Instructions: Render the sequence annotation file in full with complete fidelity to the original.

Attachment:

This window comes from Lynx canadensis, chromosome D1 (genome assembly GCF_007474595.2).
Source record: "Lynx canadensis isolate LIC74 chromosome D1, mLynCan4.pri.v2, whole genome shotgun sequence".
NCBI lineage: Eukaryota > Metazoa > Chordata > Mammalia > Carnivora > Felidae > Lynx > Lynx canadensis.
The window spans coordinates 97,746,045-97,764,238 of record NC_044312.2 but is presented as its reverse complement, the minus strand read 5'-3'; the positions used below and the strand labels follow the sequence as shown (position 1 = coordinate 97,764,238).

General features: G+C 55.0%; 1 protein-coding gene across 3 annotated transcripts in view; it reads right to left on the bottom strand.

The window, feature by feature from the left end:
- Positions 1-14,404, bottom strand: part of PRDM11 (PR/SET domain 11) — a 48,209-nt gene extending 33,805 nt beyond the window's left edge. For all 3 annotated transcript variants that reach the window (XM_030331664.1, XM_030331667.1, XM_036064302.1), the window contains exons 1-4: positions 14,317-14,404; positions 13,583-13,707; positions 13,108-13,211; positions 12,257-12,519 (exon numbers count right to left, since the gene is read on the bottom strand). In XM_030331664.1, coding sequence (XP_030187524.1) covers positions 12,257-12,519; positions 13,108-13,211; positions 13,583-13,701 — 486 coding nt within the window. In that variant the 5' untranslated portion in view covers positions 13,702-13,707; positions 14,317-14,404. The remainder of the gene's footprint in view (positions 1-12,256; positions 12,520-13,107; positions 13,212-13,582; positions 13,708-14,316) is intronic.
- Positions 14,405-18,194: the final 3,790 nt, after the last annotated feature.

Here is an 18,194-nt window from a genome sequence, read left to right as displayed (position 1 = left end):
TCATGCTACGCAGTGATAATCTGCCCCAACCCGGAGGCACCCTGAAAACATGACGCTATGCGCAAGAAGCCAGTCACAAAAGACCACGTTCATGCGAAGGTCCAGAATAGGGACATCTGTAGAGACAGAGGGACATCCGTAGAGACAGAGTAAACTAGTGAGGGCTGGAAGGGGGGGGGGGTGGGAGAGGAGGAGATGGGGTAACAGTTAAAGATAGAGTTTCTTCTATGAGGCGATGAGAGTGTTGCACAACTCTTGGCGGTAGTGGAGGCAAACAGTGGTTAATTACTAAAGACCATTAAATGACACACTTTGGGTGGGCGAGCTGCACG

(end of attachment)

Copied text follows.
This window comes from Lynx canadensis, chromosome D1 (genome assembly GCF_007474595.2).
Source record: "Lynx canadensis isolate LIC74 chromosome D1, mLynCan4.pri.v2, whole genome shotgun sequence".
NCBI lineage: Eukaryota > Metazoa > Chordata > Mammalia > Carnivora > Felidae > Lynx > Lynx canadensis.
The window spans coordinates 97,746,045-97,764,238 of record NC_044312.2 but is presented as its reverse complement, the minus strand read 5'-3'; the positions used below and the strand labels follow the sequence as shown (position 1 = coordinate 97,764,238).

General features: G+C 55.0%; 1 protein-coding gene across 3 annotated transcripts in view; it reads right to left on the bottom strand.

The window, feature by feature from the left end:
- Positions 1-14,404, bottom strand: part of PRDM11 (PR/SET domain 11) — a 48,209-nt gene extending 33,805 nt beyond the window's left edge. For all 3 annotated transcript variants that reach the window (XM_030331664.1, XM_030331667.1, XM_036064302.1), the window contains exons 1-4: positions 14,317-14,404; positions 13,583-13,707; positions 13,108-13,211; positions 12,257-12,519 (exon numbers count right to left, since the gene is read on the bottom strand). In XM_030331664.1, coding sequence (XP_030187524.1) covers positions 12,257-12,519; positions 13,108-13,211; positions 13,583-13,701 — 486 coding nt within the window. In that variant the 5' untranslated portion in view covers positions 13,702-13,707; positions 14,317-14,404. The remainder of the gene's footprint in view (positions 1-12,256; positions 12,520-13,107; positions 13,212-13,582; positions 13,708-14,316) is intronic.
- Positions 14,405-18,194: the final 3,790 nt, after the last annotated feature.

Here is an 18,194-nt window from a genome sequence, read left to right as displayed (position 1 = left end):
TCATGCTACGCAGTGATAATCTGCCCCAACCCGGAGGCACCCTGAAAACATGACGCTATGCGCAAGAAGCCAGTCACAAAAGACCACGTTCATGCGAAGGTCCAGAATAGGGACATCTGTAGAGACAGAGGGACATCCGTAGAGACAGAGTAAACTAGTGAGGGCTGGAAGGGGGGGGGGGTGGGAGAGGAGGAGATGGGGTAACAGTTAAAGATAGAGTTTCTTCTATGAGGCGATGAGAGTGTTGCACAACTCTTGGCGGTAGTGGAGGCAAACAGTGGTTAATTACTAAAGACCATTAAATGACACACTTTGGGTGGGCGAGCTGCACG